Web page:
Although our British Dance Band Collection is predominantly concerned with popular music between the two World Wars, we have some examples of recordings made at the point where Ragtime was about to morph into Jazz. One of the most interesting combinations was a group of American Black musicians based at the fashionable Ciro’s Club. Here they are in 1917
are looking to recruit an outgoing, enthusiastic and committed
individual to work in the University Archives in its multi-award-winning
facility Heritage Quay.
will act as the first point of contact for customers accessing the
archives in the research room or via remote enquiries, and you will
assist in the day-to-day care of the heritage collections, accessioning and listing collections in Calm (collections management software).
You will have a good general education including GCSEs in English and Mathematics (or equivalent qualifications) and you will have good IT skills. You will be able to demonstrate your experience of dealing with customers in a pressurised environment and your commitment to providing a high standard of customer service. You will also be able to work effectively as part of a team and possess good interpersonal and communication skills.
Our final second year placement student this year is English student Umayyah. Read about her experiences in the archive below:
Whilst taking part in a student work placement at Heritage
Quay I have worked with two very different collections; the first involved
carrying out a survey and research into the Kirklees Image Archives (KIA), and
the second was cataloguing a small sub-section from the Colin Challen Archive
(specifically his work with the North Yorkshire Country Labour Party, and the
Vale of York Constituency Labour Party).
The majority of my placement involved my work with the KIA
collection due to the fact that there were so many boxes and items in that
collection. Straight away I was able to dive right into the boxes and identify
and research a wide variety of items ranging from Primus magic lantern slides,
to novelty cards and postcards, to a whole array of local images. The lanterns
and cards were always entertaining and often humorous and, due to the humour
and standards of the dates in which they were released (1900s), they were
sometimes controversial or even downright unacceptable by today’s standards.
Nonetheless it was definitely intriguing to see the stark differences between
the popular trends back then, compared to modern day trends.
One collection that definitely stood out was a series of
travel journals by two sisters who seemingly lived around Huddersfield in the
mid-1900s and travelled around Europe on and off for 30 years and donated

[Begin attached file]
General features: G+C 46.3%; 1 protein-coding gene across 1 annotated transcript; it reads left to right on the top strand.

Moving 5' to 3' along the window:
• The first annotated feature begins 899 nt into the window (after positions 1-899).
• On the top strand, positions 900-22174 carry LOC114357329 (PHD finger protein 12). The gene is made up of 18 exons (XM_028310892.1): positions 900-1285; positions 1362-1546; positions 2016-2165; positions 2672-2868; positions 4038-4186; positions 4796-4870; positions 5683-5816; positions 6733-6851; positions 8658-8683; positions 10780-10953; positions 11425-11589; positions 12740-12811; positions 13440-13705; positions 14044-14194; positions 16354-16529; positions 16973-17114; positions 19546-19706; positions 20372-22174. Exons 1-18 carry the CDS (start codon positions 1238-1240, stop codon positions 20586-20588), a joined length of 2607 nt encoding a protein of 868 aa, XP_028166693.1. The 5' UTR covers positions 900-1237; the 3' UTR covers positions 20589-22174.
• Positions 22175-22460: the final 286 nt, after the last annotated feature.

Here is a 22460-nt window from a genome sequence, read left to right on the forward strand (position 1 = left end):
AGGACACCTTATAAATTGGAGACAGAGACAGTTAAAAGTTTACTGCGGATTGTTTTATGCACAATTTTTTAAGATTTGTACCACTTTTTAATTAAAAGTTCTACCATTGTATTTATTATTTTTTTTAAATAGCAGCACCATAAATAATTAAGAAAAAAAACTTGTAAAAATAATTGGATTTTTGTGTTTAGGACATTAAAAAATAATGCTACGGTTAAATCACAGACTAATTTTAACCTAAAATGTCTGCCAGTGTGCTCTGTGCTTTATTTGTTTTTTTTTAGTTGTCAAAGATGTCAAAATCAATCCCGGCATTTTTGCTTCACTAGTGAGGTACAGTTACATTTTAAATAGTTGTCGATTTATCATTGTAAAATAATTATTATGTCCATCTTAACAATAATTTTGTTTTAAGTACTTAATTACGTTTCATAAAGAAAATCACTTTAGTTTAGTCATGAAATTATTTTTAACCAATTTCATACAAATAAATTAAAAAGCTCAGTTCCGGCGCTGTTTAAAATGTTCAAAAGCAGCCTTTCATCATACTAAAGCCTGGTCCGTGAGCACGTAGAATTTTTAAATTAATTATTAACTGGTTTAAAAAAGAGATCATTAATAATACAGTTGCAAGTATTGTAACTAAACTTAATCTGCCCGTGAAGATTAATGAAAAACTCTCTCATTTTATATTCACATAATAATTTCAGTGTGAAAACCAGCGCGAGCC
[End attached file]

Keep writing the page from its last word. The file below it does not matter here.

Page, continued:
well-kept logs of everything they did on their holidays. These journals not
only included photographs and diary entries, but ticket stubs and receipts so
that you could see the varying prices in the countries in question during those
times. They were definitely an interesting read.
I also explored a variety of local images, some of which
were from the Huddersfield Examiner, some were street restoration programmes
and progress reports, and some were of buildings and streets that had been
demolished or renovated. This gave me the opportunity to see the gradual
development of Huddersfield (and surrounding areas) from the 1800’s to modern
day and see for myself some of the iconic events that took place; royal visits,
sports tournaments, weddings, street parties and more.
I was able to identify and survey boxes from approximately
60 shelves as part of the KIA collection and each one was filled with some new
and exciting information which sometimes required research into certain
companies, events, or people so that they could be fully understood.
The Challen collection was starkly different to the KIA
collection, as they were all professional and political documents. The majority
of content in these three boxes were financial records and promotional
materials for the Labour Party (those which had been entrusted to Challen). In
my exploration and cataloguing of these boxes I was given an insight into how
funding worked in a political party scenario, how a party’s membership scheme
is run, and how the Labour party specifically wanted to represent themselves to
their constituents. I was also able to browse through some of the correspondences
and meeting minutes to see what kind of local issues were discussed.
Overall I am grateful to Heritage Quay for giving me the
opportunity to experience working in an archive and the understanding of how to
find, record, and catalogue specific items.
This was not a big seller and a good clean copy has only recently been added to the Heritage Quay British Dance Band Collection. It is Eric Coates’s delightful “By The Tamarisk” played by Jack Hylton’s Orchestra. Hylton’s Orchestra was a major stage attraction by 1926 and exploring material well beyond the normal expectations of a dance band. Coates was enjoying the success of his Three Bears Suite and Selfish Giant at the time Hylton added “By The Tamarisk” to their repertoire